Unfortunately we are not able to accept the cases of all those who ask for and need our help. Some Houston criminal defense attorneys overload themselves with so many cases at reduced rates that they compromise their ability to help individual clients. The Houston criminal lawyers at The Haggard Law Firm have a case cap and can only accept a limited number of cases; this ensures focused, quality representation.
There is no set time length as every case, county and court is different. While some uncontested misdemeanors can be concluded by the first court setting, the typical range for a case that is pleaded is several weeks to fourt to six months, with Felony cases generally taking longer to conclude than Misdemeanor cases. A case that is contested will generally take longer to conclude. Cases that go to trial can take up to a year, often much longer, to the conclusion of the trial.
If Mr. Haggard accepts your case and you retain him, initially he will:
- Enter an appearance in court which will allow him to review the State’s file and evidence
- Note what areas require additional investigation
- Research the law applicable to your case
- Develop strategies to use the law and the facts to defensively shield you
- Determine how best to hold the State to its burden of proof
Your case will advance through several defined settings in court. The major divisions in any case are “Pre-Trial” and “Trial”. The majority of cases are concluded in the Pre-Trial stage which includes but is not limited to:
- Arraignment settings
- “Non-Trial” or “Non-Issue” settings (initial appearances)
- “Disposition” settings (at which a decision must be made to plead guilty or go to trial)
- Motions settings
- Pre-Trial Conference settings
- Hearings and Trials
Every case is different and not all cases include all possible pre-trial settings; the names of these setting types vary by county.
In the Pre-Trial stage of your case, investigation includes but is not limited to:
- Exploring factual and legal defenses
- Reviewing the case for defects
- Pre-Trial litigation such as suppression of evidence and the compelling of discovery, where applicable
- Negotiations for a reduction in charges
- Obtaining a dismissal
- Safeguarding constitutional rights
- Retaining the appropriate expert witness for Trial
- Preparing you and your witnesses for Trial
At each important development of your case, Mr. Haggard and his staff will discuss with you how your case is developing, what needs to be done, your options, and the benefits and risks of each. Ultimately it is your decision as to what direction to take in your case, although Mr. Haggard will advise you according to your priorities and goals.
To do this he would have to lie to the District Attorneys by saying that he is the retained attorney of record on the case. Many DA’s will ask if an attorney is the attorney of record before making their file available to a defense attorney. If an attorney says yes, it should be true. Mr. Haggard has a sterling reputation and will not compromise it. Attorneys who do this are unprofessional and won’t be treated professionally by the prosecutors when found out. When prosecutors learn that a certain attorney looks at State files without having been hired, they will “close files” on that attorney, meaning that police reports will no longer be routinely made available to that attorney.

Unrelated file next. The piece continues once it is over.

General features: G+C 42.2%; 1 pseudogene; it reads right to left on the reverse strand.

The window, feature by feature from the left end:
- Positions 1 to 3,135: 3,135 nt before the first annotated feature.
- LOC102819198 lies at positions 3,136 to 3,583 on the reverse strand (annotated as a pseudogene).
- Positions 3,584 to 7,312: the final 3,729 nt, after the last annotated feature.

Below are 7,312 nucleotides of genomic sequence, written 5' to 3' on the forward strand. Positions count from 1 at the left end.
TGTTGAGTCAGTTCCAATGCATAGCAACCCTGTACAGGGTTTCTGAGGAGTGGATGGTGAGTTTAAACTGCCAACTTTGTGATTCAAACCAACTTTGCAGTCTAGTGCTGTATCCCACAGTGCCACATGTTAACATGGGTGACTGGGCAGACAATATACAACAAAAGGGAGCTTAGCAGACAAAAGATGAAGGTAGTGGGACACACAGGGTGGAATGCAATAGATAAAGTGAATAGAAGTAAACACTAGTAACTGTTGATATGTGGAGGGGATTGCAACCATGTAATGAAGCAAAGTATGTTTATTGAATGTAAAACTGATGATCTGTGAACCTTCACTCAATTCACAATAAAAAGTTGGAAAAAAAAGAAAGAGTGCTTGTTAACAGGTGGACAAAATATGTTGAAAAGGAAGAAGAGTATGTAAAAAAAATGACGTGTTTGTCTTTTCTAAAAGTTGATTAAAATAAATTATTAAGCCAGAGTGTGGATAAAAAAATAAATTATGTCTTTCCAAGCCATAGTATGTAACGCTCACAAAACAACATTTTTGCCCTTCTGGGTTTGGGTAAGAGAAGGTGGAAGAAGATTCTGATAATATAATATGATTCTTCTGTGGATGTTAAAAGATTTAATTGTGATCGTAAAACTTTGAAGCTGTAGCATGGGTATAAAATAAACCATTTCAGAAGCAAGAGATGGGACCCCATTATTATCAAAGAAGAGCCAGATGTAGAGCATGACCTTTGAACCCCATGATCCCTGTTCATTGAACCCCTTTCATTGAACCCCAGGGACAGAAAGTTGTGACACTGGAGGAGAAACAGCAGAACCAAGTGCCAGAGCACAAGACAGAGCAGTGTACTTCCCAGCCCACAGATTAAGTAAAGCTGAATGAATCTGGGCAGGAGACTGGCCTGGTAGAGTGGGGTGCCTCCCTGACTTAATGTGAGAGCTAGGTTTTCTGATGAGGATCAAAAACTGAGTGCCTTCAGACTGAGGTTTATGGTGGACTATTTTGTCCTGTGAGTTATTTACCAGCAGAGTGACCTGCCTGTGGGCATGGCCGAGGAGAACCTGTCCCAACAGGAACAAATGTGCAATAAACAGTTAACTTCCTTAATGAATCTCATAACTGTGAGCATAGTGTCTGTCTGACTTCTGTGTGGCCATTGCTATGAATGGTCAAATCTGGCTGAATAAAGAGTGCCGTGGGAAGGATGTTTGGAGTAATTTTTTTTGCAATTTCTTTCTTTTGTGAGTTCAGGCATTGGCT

The usual and customary time for this is at an attorney’s first court appearance. Arrangements are sometimes made for Mr. Haggard to review the State’s file prior to that first appearance but in no event before he has been retained on the case.
Mr. Haggard personally handles all his cases. As a trial attorney, Mr. Haggard may need to send an associate to assist with routine matters when he is in another trial or hearing. In these instances he will still guide and direct everything that is happening on the case.
No. The police report is a privileged and confidential State document. The prosecutors will allow your attorney to read it and make notes from it, but neither they nor you are allowed to have a copy of it.
There is a public information report, however, on every case, available directly from the arresting police department, that contains minimal information. This anyone may obtain by going to the arresting police department.
There are some exceptions where confidential police reports can be obtained through ancillary hearings; you should speak with a qualified attorney regarding this.
Possibly. Mr. Haggard does work with several highly-respected investigative agencies to devise a plan of investigation consistent both with the needs of each case that requires an investigator and with the financial resources of the client.